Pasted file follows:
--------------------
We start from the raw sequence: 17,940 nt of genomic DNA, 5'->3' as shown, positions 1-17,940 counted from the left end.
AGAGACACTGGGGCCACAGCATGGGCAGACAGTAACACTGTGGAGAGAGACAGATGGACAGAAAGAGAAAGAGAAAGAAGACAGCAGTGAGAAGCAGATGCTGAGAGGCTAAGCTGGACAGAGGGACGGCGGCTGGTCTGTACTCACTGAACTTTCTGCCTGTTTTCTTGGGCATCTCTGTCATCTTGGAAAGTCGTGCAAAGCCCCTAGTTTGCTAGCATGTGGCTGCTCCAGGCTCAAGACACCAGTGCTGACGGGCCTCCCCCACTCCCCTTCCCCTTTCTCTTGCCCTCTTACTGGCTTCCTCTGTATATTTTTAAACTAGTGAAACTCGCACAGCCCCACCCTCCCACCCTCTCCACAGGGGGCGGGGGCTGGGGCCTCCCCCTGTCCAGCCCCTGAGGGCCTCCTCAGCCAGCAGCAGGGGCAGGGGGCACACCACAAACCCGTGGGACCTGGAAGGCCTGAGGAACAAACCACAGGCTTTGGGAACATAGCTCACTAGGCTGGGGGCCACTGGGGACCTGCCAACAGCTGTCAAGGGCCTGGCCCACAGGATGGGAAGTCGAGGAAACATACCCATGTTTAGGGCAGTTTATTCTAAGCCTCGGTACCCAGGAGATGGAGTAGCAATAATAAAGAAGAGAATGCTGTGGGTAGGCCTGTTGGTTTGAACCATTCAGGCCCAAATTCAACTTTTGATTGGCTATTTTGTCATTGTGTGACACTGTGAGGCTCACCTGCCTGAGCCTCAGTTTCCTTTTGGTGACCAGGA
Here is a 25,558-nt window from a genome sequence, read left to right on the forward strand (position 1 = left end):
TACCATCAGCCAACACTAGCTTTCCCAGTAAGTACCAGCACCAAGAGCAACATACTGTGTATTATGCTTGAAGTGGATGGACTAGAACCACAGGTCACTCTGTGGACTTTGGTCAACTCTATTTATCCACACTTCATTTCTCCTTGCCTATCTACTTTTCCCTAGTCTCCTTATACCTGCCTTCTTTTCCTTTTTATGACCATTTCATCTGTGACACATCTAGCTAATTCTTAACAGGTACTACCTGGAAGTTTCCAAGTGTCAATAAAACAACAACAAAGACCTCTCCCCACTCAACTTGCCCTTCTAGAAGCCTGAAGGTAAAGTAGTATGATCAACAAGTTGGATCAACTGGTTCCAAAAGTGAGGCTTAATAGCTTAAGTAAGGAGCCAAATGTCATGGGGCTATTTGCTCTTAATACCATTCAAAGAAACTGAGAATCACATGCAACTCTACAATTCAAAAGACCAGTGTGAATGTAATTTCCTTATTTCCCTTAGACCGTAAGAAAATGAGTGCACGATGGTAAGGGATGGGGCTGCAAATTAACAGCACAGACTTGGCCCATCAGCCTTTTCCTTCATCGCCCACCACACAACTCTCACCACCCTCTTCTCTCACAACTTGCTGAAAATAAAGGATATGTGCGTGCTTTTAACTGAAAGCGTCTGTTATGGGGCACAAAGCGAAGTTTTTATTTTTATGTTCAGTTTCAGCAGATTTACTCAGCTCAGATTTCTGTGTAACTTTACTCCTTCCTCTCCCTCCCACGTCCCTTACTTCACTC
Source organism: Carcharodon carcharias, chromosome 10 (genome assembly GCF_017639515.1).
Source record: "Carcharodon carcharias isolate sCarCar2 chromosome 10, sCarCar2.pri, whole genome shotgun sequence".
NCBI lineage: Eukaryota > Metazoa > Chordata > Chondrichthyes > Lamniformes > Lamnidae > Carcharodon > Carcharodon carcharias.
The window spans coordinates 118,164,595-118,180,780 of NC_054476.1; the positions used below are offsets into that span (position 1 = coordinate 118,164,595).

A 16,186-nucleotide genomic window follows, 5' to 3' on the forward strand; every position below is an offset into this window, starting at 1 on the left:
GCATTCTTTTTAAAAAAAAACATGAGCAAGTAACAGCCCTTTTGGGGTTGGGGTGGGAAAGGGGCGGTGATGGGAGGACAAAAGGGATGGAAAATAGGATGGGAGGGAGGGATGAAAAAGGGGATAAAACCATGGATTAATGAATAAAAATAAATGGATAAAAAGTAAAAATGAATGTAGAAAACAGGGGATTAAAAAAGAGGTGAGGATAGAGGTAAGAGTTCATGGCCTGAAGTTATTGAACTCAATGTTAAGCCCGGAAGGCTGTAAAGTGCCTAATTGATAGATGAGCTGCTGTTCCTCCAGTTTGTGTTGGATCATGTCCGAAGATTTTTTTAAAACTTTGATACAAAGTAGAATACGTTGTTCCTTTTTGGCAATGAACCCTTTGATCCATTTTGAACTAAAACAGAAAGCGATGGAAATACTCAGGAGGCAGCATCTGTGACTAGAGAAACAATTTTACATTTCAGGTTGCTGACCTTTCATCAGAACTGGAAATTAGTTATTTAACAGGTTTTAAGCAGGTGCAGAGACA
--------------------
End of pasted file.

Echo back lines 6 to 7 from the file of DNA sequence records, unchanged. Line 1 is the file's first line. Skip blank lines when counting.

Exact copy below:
Source record: "Carcharodon carcharias isolate sCarCar2 chromosome 10, sCarCar2.pri, whole genome shotgun sequence".
NCBI lineage: Eukaryota > Metazoa > Chordata > Chondrichthyes > Lamniformes > Lamnidae > Carcharodon > Carcharodon carcharias.